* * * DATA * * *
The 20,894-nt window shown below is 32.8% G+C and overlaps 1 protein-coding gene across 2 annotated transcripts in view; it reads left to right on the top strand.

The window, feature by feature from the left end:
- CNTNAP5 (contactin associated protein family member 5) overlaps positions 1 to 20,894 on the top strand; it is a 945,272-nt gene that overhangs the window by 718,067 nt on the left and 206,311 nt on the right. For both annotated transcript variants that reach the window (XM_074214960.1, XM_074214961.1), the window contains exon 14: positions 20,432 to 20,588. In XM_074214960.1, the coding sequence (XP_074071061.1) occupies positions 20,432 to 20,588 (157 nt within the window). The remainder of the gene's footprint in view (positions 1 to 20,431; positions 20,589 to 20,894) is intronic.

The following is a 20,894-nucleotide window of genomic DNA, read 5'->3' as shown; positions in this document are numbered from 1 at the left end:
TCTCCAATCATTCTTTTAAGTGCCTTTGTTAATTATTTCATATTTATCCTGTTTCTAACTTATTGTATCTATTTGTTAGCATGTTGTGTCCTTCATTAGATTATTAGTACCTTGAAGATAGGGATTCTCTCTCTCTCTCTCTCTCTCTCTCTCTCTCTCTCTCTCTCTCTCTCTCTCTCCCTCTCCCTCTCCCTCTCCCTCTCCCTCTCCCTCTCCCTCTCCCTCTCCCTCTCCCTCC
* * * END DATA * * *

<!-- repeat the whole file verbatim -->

The 20,894-nt window shown below is 32.8% G+C and overlaps 1 protein-coding gene across 2 annotated transcripts in view; it reads left to right on the top strand.

The window, feature by feature from the left end:
- CNTNAP5 (contactin associated protein family member 5) overlaps positions 1 to 20,894 on the top strand; it is a 945,272-nt gene that overhangs the window by 718,067 nt on the left and 206,311 nt on the right. For both annotated transcript variants that reach the window (XM_074214960.1, XM_074214961.1), the window contains exon 14: positions 20,432 to 20,588. In XM_074214960.1, the coding sequence (XP_074071061.1) occupies positions 20,432 to 20,588 (157 nt within the window). The remainder of the gene's footprint in view (positions 1 to 20,431; positions 20,589 to 20,894) is intronic.

The following is a 20,894-nucleotide window of genomic DNA, read 5'->3' as shown; positions in this document are numbered from 1 at the left end:
TCTCCAATCATTCTTTTAAGTGCCTTTGTTAATTATTTCATATTTATCCTGTTTCTAACTTATTGTATCTATTTGTTAGCATGTTGTGTCCTTCATTAGATTATTAGTACCTTGAAGATAGGGATTCTCTCTCTCTCTCTCTCTCTCTCTCTCTCTCTCTCTCTCTCTCTCTCTCTCTCCCTCTCCCTCTCCCTCTCCCTCTCCCTCTCCCTCTCCCTCTCCCTCTCCCTCTCCCTCC